The Sorrows of A Young Coder (Taking It Raw)
In Search of Lost Time (Windows Path Format)
I am a hard core Linux user and in love with Python. I used MS ecosystem from the 90s and started with DOS, through Windows 95, until Windows 10. Therefore, the directory path format that uses backslashes instead of forward-slashes was nothing new to me. But since I started my new coding career on Linux, I am often unaware of the problems people could have when coding on Windows.
Pride and Prejudice (An Easy Coding Task?)
The other day I was going through the coding gigs on UpWork and there was a simple task for which a client was paying $75.
I need a single Python 3 function (with the input being a string) which loops through strings and takes paths that looks like this:
and changes it to this:
so,...it is replace the LAST
I thought: "Nice, easy and quite straightforward. The price of $75 would be an overkill."
Catch-22 (Python Escaped Characters)
On my first try at manipulating the testing strings, everything went well with the second string. The first one gave me a big headache. Why? Becuse
\f is a special escaped character in Python. And, come to think of it, so is
\t, ... Even backslash itself is an escaping characters' indicator, so Python would need
\\ to interpret it as a single
\ in a string.
|Detail from w3schools|
The Importance of Being
After some time on StackOverflow, a triumph. The solution is a row string. If you prefix a string with the letter
R, that string becomes a raw string. In a row string, backslashes
\ are considered literal characters. They can be quite useful when you deal with regular expressions or Windows directory paths.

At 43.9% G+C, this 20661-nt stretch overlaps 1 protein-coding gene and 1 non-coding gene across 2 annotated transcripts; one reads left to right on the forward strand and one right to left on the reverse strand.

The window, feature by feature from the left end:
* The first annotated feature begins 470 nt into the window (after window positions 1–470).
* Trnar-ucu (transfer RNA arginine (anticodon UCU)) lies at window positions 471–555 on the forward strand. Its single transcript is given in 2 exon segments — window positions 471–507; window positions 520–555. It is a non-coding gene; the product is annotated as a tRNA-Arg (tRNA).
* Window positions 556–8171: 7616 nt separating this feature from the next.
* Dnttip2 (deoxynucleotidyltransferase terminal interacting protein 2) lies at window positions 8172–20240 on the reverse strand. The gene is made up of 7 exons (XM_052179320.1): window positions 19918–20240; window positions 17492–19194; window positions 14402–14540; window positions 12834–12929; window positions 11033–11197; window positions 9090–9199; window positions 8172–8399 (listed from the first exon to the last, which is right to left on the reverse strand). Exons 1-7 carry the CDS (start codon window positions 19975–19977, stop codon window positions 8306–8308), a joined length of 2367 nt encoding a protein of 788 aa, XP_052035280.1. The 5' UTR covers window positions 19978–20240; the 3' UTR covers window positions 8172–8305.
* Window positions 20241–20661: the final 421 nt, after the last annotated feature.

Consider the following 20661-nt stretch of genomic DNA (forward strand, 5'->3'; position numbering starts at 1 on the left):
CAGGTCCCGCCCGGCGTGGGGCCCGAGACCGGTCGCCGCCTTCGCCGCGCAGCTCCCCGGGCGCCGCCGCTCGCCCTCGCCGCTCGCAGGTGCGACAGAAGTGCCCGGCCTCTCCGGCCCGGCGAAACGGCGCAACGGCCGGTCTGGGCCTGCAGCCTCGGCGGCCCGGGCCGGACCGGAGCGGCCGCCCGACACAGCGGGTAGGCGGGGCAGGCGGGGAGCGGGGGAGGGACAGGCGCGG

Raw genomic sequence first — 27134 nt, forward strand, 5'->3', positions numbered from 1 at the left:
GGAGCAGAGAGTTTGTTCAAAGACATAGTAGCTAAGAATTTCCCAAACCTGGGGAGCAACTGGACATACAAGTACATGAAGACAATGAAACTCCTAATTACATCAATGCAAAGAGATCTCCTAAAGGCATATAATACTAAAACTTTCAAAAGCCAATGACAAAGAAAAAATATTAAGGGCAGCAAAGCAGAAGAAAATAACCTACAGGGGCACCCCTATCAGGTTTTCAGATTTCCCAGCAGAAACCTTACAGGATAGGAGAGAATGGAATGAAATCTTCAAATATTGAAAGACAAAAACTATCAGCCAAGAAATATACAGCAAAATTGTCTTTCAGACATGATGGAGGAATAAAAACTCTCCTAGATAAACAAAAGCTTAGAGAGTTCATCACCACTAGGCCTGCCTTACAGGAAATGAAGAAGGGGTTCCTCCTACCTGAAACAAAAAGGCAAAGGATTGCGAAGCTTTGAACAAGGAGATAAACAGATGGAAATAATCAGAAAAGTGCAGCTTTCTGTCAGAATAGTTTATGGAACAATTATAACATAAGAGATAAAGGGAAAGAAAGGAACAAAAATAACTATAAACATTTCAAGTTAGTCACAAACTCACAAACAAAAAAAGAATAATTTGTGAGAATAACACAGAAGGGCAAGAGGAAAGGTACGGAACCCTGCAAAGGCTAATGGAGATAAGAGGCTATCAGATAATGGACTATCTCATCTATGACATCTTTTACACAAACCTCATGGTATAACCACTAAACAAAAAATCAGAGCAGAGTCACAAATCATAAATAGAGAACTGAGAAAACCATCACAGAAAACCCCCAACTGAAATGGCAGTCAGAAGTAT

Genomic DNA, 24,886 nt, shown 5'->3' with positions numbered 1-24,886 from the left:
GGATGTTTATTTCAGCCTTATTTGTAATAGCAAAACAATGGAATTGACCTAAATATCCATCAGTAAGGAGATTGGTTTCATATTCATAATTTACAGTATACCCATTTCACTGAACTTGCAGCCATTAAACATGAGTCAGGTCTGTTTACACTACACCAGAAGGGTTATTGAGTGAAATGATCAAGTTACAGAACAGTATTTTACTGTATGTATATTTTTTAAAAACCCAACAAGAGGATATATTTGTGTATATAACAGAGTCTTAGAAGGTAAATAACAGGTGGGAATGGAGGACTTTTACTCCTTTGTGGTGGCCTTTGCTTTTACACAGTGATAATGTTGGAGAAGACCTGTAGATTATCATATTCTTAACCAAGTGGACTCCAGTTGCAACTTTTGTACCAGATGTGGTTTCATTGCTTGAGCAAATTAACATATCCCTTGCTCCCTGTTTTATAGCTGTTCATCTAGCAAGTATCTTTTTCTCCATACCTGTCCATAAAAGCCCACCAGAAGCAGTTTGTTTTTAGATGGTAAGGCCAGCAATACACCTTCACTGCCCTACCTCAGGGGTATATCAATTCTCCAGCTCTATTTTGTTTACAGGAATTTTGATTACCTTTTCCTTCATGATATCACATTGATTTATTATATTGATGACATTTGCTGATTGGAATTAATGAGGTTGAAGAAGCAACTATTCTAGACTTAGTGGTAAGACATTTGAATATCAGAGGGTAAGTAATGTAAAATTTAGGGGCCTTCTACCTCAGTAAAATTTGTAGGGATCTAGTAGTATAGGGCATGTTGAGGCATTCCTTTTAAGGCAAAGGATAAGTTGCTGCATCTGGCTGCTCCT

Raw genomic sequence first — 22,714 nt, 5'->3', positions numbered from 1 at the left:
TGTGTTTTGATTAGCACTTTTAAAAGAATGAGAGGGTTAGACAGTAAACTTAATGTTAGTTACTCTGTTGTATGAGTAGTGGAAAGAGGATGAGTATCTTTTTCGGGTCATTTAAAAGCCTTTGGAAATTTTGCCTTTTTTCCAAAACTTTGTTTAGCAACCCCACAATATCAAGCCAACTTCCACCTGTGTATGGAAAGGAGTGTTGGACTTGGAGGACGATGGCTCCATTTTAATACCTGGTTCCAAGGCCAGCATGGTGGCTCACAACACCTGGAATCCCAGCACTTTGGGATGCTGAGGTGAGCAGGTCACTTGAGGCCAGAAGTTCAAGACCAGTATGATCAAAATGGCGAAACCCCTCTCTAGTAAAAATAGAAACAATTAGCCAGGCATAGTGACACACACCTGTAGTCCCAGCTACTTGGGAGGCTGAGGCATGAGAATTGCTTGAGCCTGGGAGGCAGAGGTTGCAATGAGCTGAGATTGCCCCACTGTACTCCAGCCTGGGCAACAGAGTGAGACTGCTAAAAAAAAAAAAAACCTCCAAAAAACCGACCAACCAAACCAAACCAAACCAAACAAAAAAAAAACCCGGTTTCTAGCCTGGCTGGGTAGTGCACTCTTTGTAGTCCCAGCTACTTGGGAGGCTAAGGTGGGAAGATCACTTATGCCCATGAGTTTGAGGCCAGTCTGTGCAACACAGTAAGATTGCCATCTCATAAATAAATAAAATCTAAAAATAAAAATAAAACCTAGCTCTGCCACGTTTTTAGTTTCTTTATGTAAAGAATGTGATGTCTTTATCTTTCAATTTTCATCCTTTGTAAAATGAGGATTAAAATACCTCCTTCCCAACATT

- Code using normal string:
D:the\string\in his\path ix.jpg
- Code using raw string:
There are a few ways how to work with raw files. Firstly, the
input() function takes a raw string value. That's nice.
The second way is, as shown earlier, to add
r at the beginning of a string.
The third way is related to the reading of a file. By default, the written backslashes are considered literally.
The fourth way is a command line argument input. In this case, the arguments that follow the execution of the script should be in quotes in order to be considered raw string values.
python script.py "C:\code\institute\file.txt"
Great Expectations (How Did I Solve It)
So, in the end, I proposed a solution that could work with a list of Windows paths hard-coded, or taken from a file, or taken from the command line arguments.
Here's the code.
import sys def change_backslash(string): if '\\' not in string: print('ERROR: Cannot change anything. There\'s no backslash!') sys.exit(1) else: list_string = [char for char in string] all_occurences = [i for i, char in enumerate(list_string) if char == '\\'] list_string[all_occurences[-1]] = '/' return ''.join(list_string) # from a list test_list = [r'D:the\string\in\this\path\fix.jpg', r'C:hi\every\one.jpg'] for item in test_list: print(change_backslash(item)) # from a file with open('files.txt') as f: for line in f.read().split('\n'): if not line: continue print(change_backslash(line)) # from the cli arguments if len(sys.argv) > 1: for i in range(1,len(sys.argv)): print(change_backslash(sys.argv[i]))
Here's the content of the file
In the end, I would like to ask forgiveness from the famous authors from whose great books I have taken the titles for this article.